It is important to pay artists for their time. Worried about funding? You’re not alone. A quick poll of participants at the workshop revealed that funding was the number one reason holding people back from entering a SciArt collaboration. It is important to pay artists for their time. Some ideas for where to find funding include asking your university / department for support, industry sponsorships, grants and micro-grants, crowdfunding, and private donations. Places like the Alliance for the Arts in Research Universities, Sloan Foundation, SciCommMake, art councils, and state arts agencies may also be great places to start.
From an artist’s perspective, Jessika talked about things to keep in mind when entering a collaboration. She said that taking the time to brainstorm and establishing a channel for timely and frequent communication is important.
She also addressed some common mistakes and misconceptions. First, don’t assume a baseline knowledge from the artist–just ask and communicate with them throughout the process. Additionally, a science or a science communication background as an artist is a plus, but it is not required. The artist serves as a great first audience member no matter their background.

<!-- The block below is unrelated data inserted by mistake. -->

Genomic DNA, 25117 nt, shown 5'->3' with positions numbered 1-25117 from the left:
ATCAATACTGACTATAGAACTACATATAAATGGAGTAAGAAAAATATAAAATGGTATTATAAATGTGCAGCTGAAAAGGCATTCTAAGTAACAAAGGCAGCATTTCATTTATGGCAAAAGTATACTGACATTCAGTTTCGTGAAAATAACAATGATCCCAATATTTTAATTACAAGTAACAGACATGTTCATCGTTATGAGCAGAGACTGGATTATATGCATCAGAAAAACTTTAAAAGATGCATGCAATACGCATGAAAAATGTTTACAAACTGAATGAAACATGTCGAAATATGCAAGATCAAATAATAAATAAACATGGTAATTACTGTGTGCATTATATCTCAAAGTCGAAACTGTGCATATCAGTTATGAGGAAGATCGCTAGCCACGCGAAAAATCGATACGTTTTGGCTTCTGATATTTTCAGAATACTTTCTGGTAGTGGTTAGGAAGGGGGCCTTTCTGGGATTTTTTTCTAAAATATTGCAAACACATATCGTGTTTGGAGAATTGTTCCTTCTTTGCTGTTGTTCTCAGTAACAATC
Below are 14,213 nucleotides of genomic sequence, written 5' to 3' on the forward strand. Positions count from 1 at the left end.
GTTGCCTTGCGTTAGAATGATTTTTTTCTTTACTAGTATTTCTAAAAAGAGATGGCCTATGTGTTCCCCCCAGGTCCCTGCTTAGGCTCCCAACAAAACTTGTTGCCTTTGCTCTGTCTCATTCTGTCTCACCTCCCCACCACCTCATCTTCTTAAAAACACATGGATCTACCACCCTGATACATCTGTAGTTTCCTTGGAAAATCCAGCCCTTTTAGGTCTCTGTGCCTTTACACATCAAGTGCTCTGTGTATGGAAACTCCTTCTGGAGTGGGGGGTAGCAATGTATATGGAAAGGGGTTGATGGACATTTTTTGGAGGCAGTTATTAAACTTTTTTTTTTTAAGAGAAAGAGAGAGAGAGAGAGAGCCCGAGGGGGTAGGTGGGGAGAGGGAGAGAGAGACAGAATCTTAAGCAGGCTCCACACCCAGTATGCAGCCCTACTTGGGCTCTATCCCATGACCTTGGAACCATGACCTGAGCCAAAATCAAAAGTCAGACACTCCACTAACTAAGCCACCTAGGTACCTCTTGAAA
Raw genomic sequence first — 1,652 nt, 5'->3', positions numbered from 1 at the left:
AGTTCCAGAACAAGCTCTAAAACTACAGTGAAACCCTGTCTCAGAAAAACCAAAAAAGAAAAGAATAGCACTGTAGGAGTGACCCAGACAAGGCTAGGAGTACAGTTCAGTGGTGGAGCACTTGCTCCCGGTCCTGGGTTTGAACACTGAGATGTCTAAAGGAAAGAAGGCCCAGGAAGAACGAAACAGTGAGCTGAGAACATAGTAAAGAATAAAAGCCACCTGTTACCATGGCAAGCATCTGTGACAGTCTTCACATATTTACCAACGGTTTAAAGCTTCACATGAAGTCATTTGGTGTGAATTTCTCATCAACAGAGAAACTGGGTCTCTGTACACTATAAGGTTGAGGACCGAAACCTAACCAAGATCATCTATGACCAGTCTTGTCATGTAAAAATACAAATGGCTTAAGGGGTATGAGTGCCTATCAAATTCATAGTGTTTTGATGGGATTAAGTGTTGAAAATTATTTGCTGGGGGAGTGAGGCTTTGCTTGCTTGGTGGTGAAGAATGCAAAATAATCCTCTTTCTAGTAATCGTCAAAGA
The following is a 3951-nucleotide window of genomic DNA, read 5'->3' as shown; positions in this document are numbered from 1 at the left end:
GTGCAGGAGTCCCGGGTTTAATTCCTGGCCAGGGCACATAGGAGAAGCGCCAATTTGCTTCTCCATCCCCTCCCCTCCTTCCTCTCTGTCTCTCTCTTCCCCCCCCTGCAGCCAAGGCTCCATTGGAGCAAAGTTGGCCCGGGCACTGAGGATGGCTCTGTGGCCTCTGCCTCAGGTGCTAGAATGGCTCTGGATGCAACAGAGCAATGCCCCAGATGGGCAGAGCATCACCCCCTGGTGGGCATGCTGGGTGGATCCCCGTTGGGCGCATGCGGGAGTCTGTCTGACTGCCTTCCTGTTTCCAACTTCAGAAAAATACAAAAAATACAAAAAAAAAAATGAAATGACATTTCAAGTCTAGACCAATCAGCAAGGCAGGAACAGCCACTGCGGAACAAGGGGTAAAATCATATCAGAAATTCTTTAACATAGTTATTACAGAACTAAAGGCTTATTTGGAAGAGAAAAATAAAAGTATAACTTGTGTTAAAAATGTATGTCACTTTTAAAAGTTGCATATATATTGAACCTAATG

“I see myself as the audience and I hone in on what is important. Every piece of art cannot convey every little facet of research.” – Jessika Raisor
Lastly, don’t try to control the final artistic format. Instead, as a collaborator, it is crucial that you make sure the artist has not misrepresented anything. Jessika emphasized that all the effort will be worth it in the end for everyone involved!
To pull it all together, Paige and Jessika presented an example collaboration process. It is important to remember that every collaboration looks different, but some steps that may be involved include:
- Introductory meetings
- A creative brief to cover goals, audience, format
- Contract creations
- Reviews and fact-checking
- X rounds of changes
- Testing/audience feedback
- Final full-color illustration
Finally, Paige and Jessika led workshop attendees through a series of discussion prompts and activities to get people thinking about audiences, goals, formats and other criteria for potential future SciArt projects!
In the chat, participants had several goals for potential SciArt collaborations.
“My goal for a sciart collab is helping scientists come out of the ivory tower and be less scary to us normals. Artists are a great way to bridge that gap and build trust with the science community” – Sky Hatter, a workshop participant
Many participants mentioned that they wanted to inspire curiosity, build trust, or make science more fun. Some ideas in the chat about specific collaborations included:
“I study earthquakes and I would love there to be nicer, less clinical graphics describing how to stay safe in specific scenarios during an earthquake” – Sarina Patel
“I study circatidal rhythms in fiddler crabs – an animation showing how they move in and out of estuaries would be so useful!” – Caitlin BrabbleRose